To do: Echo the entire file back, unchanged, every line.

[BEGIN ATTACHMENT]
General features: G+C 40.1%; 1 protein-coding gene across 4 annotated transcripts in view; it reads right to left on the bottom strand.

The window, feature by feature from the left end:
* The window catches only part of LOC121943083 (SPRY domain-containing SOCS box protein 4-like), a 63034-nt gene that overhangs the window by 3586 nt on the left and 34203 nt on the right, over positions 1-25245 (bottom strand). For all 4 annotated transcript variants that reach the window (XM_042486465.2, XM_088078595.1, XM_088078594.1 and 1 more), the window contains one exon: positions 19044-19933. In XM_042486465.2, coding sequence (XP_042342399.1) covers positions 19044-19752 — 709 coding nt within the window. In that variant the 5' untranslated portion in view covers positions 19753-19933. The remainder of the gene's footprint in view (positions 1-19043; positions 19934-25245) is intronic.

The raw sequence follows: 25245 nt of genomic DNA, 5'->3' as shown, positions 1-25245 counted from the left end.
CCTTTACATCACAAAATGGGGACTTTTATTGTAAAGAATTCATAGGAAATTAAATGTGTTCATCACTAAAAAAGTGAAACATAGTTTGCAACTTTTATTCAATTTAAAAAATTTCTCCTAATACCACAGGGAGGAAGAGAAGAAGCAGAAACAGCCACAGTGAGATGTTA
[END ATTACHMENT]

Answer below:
General features: G+C 40.1%; 1 protein-coding gene across 4 annotated transcripts in view; it reads right to left on the bottom strand.

The window, feature by feature from the left end:
* The window catches only part of LOC121943083 (SPRY domain-containing SOCS box protein 4-like), a 63034-nt gene that overhangs the window by 3586 nt on the left and 34203 nt on the right, over positions 1-25245 (bottom strand). For all 4 annotated transcript variants that reach the window (XM_042486465.2, XM_088078595.1, XM_088078594.1 and 1 more), the window contains one exon: positions 19044-19933. In XM_042486465.2, coding sequence (XP_042342399.1) covers positions 19044-19752 — 709 coding nt within the window. In that variant the 5' untranslated portion in view covers positions 19753-19933. The remainder of the gene's footprint in view (positions 1-19043; positions 19934-25245) is intronic.

The raw sequence follows: 25245 nt of genomic DNA, 5'->3' as shown, positions 1-25245 counted from the left end.
CCTTTACATCACAAAATGGGGACTTTTATTGTAAAGAATTCATAGGAAATTAAATGTGTTCATCACTAAAAAAGTGAAACATAGTTTGCAACTTTTATTCAATTTAAAAAATTTCTCCTAATACCACAGGGAGGAAGAGAAGAAGCAGAAACAGCCACAGTGAGATGTTA